Olds College Technology Technology Access Centre for Livestock Production is another great source for information, and where to visit live applications of established and new technology at the forefront of our industry. Plus, it hosts an annual gathering of all cool things technology every August. Sean Thompson is the Manager ((403) 556-8314).

Lakeland College Lakeland College Applied Research. Lakeland’s tactical focus for applied research activity is to advance real-world agricultural productivity and sustainability in key commercial crop and livestock sectors. It has a dedicated research centre with multiple facilities, dedicated scientists, and instructors at the forefront of training the next generation of producers and farmers. For contact information, reach out to Obioha Durunna ((780) 853-8481), research scientist, and Susan Markus ((403) 741-6850), research scientist.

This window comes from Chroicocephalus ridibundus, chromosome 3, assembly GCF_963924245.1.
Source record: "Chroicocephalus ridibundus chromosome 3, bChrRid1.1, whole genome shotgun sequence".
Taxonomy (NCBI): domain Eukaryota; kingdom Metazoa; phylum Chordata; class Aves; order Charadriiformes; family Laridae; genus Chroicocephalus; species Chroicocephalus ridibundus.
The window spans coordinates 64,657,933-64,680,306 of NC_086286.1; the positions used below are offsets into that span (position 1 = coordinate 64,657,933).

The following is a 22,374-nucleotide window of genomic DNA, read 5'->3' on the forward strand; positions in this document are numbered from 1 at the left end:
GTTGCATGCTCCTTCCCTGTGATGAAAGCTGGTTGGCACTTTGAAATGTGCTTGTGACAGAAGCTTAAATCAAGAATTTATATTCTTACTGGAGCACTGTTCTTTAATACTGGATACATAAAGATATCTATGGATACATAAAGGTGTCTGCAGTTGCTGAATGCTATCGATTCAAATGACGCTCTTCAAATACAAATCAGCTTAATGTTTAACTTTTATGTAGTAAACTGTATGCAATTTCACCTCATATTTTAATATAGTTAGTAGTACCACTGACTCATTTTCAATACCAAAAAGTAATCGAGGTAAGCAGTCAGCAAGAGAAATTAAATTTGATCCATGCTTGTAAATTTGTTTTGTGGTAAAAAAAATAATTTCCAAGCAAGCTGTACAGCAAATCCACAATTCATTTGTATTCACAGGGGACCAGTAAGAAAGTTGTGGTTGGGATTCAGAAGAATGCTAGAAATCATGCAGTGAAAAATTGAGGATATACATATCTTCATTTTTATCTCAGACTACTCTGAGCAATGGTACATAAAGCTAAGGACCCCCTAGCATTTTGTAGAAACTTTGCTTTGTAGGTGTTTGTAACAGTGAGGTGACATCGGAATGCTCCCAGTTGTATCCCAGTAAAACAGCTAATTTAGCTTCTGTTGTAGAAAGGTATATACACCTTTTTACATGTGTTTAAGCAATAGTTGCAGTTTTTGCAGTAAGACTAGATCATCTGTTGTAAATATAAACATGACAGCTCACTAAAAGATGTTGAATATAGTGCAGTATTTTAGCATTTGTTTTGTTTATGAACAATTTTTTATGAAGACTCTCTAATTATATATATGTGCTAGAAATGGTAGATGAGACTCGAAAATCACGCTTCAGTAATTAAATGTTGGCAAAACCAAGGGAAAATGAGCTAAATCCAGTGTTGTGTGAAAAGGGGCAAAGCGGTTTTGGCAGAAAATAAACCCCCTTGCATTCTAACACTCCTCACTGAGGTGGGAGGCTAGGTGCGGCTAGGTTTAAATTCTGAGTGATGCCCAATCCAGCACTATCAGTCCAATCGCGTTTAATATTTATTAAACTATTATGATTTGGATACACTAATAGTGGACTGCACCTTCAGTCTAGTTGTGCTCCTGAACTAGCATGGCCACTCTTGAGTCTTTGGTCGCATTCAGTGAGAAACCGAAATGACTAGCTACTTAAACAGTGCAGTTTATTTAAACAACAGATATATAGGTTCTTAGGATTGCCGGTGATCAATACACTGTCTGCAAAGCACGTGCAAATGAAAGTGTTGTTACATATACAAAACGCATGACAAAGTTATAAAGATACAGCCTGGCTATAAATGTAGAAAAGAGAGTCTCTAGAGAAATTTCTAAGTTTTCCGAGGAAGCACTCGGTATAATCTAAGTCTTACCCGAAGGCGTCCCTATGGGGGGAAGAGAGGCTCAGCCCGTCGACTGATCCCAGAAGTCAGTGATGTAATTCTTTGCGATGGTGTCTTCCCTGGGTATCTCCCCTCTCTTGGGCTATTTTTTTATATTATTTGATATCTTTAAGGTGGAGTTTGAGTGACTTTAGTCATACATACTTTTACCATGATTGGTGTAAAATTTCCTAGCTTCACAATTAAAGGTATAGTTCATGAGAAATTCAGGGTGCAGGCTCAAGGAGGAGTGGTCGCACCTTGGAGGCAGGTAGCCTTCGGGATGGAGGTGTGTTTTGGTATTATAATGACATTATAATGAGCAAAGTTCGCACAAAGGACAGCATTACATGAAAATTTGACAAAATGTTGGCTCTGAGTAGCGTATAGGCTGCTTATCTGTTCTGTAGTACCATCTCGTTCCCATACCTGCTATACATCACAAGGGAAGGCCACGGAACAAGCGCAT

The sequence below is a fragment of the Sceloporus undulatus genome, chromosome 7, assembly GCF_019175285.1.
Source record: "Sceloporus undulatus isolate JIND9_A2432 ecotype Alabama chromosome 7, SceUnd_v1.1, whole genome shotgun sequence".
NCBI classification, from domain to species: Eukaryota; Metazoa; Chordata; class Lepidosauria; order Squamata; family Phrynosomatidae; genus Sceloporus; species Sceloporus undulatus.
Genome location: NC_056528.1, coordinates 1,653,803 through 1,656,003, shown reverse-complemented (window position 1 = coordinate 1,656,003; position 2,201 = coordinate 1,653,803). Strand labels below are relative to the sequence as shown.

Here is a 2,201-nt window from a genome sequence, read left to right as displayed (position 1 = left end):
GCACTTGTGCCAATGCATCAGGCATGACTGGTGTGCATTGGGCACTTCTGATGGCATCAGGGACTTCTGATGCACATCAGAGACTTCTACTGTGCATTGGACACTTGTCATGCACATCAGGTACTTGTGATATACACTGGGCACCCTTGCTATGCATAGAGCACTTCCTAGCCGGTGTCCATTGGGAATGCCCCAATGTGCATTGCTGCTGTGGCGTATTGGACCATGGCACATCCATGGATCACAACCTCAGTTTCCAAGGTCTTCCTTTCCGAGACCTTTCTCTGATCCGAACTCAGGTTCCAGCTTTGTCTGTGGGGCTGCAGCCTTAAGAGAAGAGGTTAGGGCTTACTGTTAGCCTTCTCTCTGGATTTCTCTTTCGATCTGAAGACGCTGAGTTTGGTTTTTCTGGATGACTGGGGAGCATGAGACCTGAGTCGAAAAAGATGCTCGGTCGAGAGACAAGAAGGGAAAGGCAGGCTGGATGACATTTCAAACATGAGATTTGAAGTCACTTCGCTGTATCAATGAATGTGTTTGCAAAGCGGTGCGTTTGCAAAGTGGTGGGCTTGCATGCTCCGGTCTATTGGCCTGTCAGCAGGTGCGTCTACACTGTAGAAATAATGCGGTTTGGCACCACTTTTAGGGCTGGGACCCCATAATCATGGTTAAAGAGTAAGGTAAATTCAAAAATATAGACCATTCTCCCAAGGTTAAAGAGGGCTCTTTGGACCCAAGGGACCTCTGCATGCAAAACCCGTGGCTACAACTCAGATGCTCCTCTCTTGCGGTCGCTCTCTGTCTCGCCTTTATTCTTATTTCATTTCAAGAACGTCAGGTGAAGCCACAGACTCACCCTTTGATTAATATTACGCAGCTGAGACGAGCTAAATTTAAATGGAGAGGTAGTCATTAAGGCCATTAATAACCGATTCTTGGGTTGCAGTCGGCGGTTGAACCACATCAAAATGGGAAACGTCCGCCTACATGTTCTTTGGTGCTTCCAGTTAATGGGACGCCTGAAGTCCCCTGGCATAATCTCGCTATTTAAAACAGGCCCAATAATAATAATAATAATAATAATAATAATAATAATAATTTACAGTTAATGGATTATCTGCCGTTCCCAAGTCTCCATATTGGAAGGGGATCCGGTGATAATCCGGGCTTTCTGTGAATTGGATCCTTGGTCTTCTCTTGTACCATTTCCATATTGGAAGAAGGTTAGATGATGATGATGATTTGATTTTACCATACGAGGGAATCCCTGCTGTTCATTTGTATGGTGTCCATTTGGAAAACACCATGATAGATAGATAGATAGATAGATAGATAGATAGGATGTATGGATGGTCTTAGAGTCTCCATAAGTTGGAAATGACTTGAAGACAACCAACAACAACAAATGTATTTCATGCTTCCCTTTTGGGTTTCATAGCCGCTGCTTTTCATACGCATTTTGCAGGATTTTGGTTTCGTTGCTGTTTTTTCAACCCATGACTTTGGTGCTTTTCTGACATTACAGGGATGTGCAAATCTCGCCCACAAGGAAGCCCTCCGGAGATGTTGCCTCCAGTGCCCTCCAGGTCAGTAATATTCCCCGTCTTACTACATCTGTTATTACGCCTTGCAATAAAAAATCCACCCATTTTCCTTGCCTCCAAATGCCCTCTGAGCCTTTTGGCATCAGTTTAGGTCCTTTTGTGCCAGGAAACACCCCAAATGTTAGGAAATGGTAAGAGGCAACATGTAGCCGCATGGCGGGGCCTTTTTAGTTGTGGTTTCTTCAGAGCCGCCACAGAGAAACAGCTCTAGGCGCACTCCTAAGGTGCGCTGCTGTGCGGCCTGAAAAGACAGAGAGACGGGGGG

Finally, several events are coming up where you can take advantage of face-to-face meetings and interactions to reach out and get answers to your questions, plus learn more about our industry. As I said, see Gentec’s letter for an updated list.

Bottom line is, there is plenty of access to information that can benefit you and your operation.